Lawn Boy (2009) and Lawn Boy Returns (2011) by Gary Paulsen.  Gary Paulsen is one of America’s most popular writers for young adults, and has written more than 200 excellent books for young adults. His his 5 book Hatchet series is especially well-known.  Lawn Boy and Lawn Boy Returns are short light-hearted chapter books that tell about the comical slapstick adventures that unfold when a 12 year old unnamed narrator who is broke and decides to earn some money by using his Grandfather’s old riding lawn mower that he received as a birthday gift.  When one of the boy’s customers, a persuasive day-trader Arnold Howell, barters mowing services for market investing advice on how to make money, humorous and increasingly complex economic adventures unfold as the business expands into an empire.  Paulsen gives young readers a thorough yet entertaining crash course in basic economics and business concepts, such as the stock market and the changing needs of growing business enterprises through the lens of a lawn mowing business.

Happy Reading!

– Lisa, and the Crew at Red Hen Turf FarmFacebookgoogle_pluspinterestlinkedinmail

What a pain in the crabgrass!

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When is time to apply a pre-emergent crabgrass preventer? 

So we never have an “exact” date on when to apply the crabgrass pre-emergent since every season is different. We monitor the weather and soil temperatures.  Crabgrass germinates when the soil temperatures are consistently 60° F degrees for 3-5 days at a 1/4″ level. To be effective, crabgrass pre-emergent must be applied at least 2 weeks prior to germination.  Here’s a great (real time) link we use for crabgrass germination and optimum times to apply pre-emergent from Michigan State University.  GDD Tracker.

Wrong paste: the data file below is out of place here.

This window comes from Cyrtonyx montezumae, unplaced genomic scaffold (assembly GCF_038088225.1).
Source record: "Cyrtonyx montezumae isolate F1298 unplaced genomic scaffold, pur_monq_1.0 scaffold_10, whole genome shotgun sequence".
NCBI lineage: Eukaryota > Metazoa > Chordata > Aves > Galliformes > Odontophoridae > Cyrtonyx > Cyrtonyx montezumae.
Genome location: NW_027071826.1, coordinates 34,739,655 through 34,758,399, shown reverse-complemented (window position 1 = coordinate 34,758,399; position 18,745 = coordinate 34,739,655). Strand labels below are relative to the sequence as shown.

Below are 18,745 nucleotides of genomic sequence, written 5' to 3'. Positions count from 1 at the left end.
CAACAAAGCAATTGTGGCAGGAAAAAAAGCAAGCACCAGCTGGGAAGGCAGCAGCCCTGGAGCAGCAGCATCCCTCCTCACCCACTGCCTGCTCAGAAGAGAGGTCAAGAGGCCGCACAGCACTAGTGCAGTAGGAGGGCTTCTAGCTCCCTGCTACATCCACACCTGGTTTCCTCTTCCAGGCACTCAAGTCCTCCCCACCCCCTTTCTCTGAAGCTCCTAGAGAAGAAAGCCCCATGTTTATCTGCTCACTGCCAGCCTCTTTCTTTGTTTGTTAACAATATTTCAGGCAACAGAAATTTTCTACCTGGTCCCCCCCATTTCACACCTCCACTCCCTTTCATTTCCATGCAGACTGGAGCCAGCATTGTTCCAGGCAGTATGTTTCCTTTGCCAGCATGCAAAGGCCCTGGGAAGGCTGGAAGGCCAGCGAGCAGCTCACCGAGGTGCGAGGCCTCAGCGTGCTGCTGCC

As you may know, the best crabgrass prevention is a dense, healthy turf, but because crabgrass has a massive reproductive & survival capability, it is common to have some  in your lawn.  Some of you may have seen more crabgrass come up several weeks after your first application last year. Here’s a tip:  To prevent that second flush, simply apply another crabgrass pre-emergent to your lawn 7 weeks after the first treatment.

Regular fertilization should help thicken turf along with proper watering and mowing.  Water deeply and infrequently. (Light and shallow watering will encourage crabgrass growth).  Do not mow more than 1/3 of the leaf blade at one time.  If you mow below 2.5-3 inches (depending on the turf species) it will increase crabgrass populations. 

IMPORTANT TO KNOW:  If you are planning on seeding or have completed a dormant winter seeding, we do not recommend using a crabgrass pre-emergent until the new seedlings grow (at least 2 mows at 3 inches high).  If you apply it too soon, it will likely end up killing any new grass seedling growth. There are a few options for crabgrass treatment if you have planted grass seed or plan on planting this spring. 

For example, a very effective product that Red Hen Turf Farm carries is a selective herbicide called Tenacity.  Tenacity herbicide can be used for pre- and post-emergence control of a wide range broadleaf weed and grass species, including CRABGRASS (well, up to the point where the crabgrass has 4 tillers or fewer).

Here is a picture to show the tillering stages of crabgrass.
SOURCE: Kansas State University

Tenacity’s active ingredient, mesotrione, which is based on a naturally occurring compound produced by the bottlebrush plant that inhibits photosynthesis in susceptible plant species. The mesotrione is absorbed by weeds you are targeting through the roots, shoots and leaves and distributed throughout the plant by “translocation“.  Becuase the targeted weeds are blocked from using photosynthesis, it does turn the targeted weeds white, and it may also cause temporary whitening of your turfgrass (for a few weeks anyhow).

Tenacity does NOT contain any fertilizer, so if this is the herbicide you choose, you’ll likely want to also do a non-herbicide / straight fertilizer application (like our 25-0-5 fertilizer) in May. When properly applied, Tenacity will destroy the weed but not harm your grass. And it’s safe to use on established or newly seeded turf.  

Just give us a call and we can go over the products to use. Use caution when using post emergent herbicides and ALWAYS read the label. 574-232-6811 is the number to call.

Pick your battles.  You shouldn’t plant grass seed AND apply crabgrass pre-emergent at the same time. If crabgrass was a problem for you last year and you want to treat it, apply the crabgrass pre-emergent and save your seeding for fall.  That is the best time to seed anyway.  (Typically around August 15-September 15 … again, every year is a bit different … Purdue explains more about seeding in their free publication – CLICK HERE).